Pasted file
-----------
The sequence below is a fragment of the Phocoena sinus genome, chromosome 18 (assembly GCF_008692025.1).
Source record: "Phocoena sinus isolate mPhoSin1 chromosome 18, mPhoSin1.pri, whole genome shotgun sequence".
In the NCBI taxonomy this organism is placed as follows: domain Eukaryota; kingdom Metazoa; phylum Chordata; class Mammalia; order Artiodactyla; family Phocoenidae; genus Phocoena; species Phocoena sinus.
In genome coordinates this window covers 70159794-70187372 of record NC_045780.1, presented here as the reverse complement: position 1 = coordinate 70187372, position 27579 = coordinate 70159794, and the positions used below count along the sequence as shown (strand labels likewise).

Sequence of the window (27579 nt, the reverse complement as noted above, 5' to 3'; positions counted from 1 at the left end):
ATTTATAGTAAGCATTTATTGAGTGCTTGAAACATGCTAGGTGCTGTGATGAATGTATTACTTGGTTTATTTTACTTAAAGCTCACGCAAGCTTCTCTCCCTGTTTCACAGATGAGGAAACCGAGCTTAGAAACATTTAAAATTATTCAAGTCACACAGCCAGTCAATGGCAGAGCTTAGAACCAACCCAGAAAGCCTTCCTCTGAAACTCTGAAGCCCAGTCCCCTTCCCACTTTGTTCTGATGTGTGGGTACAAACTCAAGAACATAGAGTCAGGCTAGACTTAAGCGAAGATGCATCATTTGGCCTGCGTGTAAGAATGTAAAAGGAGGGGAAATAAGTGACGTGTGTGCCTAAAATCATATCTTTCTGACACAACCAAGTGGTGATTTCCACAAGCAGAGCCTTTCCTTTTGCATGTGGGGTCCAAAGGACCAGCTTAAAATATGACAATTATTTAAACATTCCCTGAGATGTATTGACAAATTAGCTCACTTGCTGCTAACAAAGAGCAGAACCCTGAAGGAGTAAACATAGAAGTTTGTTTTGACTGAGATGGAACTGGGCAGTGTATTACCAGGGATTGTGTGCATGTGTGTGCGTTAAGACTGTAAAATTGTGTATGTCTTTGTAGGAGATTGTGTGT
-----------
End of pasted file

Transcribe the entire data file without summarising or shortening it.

The sequence below is a fragment of the Phocoena sinus genome, chromosome 18 (assembly GCF_008692025.1).
Source record: "Phocoena sinus isolate mPhoSin1 chromosome 18, mPhoSin1.pri, whole genome shotgun sequence".
In the NCBI taxonomy this organism is placed as follows: domain Eukaryota; kingdom Metazoa; phylum Chordata; class Mammalia; order Artiodactyla; family Phocoenidae; genus Phocoena; species Phocoena sinus.
In genome coordinates this window covers 70159794-70187372 of record NC_045780.1, presented here as the reverse complement: position 1 = coordinate 70187372, position 27579 = coordinate 70159794, and the positions used below count along the sequence as shown (strand labels likewise).

Sequence of the window (27579 nt, the reverse complement as noted above, 5' to 3'; positions counted from 1 at the left end):
ATTTATAGTAAGCATTTATTGAGTGCTTGAAACATGCTAGGTGCTGTGATGAATGTATTACTTGGTTTATTTTACTTAAAGCTCACGCAAGCTTCTCTCCCTGTTTCACAGATGAGGAAACCGAGCTTAGAAACATTTAAAATTATTCAAGTCACACAGCCAGTCAATGGCAGAGCTTAGAACCAACCCAGAAAGCCTTCCTCTGAAACTCTGAAGCCCAGTCCCCTTCCCACTTTGTTCTGATGTGTGGGTACAAACTCAAGAACATAGAGTCAGGCTAGACTTAAGCGAAGATGCATCATTTGGCCTGCGTGTAAGAATGTAAAAGGAGGGGAAATAAGTGACGTGTGTGCCTAAAATCATATCTTTCTGACACAACCAAGTGGTGATTTCCACAAGCAGAGCCTTTCCTTTTGCATGTGGGGTCCAAAGGACCAGCTTAAAATATGACAATTATTTAAACATTCCCTGAGATGTATTGACAAATTAGCTCACTTGCTGCTAACAAAGAGCAGAACCCTGAAGGAGTAAACATAGAAGTTTGTTTTGACTGAGATGGAACTGGGCAGTGTATTACCAGGGATTGTGTGCATGTGTGTGCGTTAAGACTGTAAAATTGTGTATGTCTTTGTAGGAGATTGTGTGT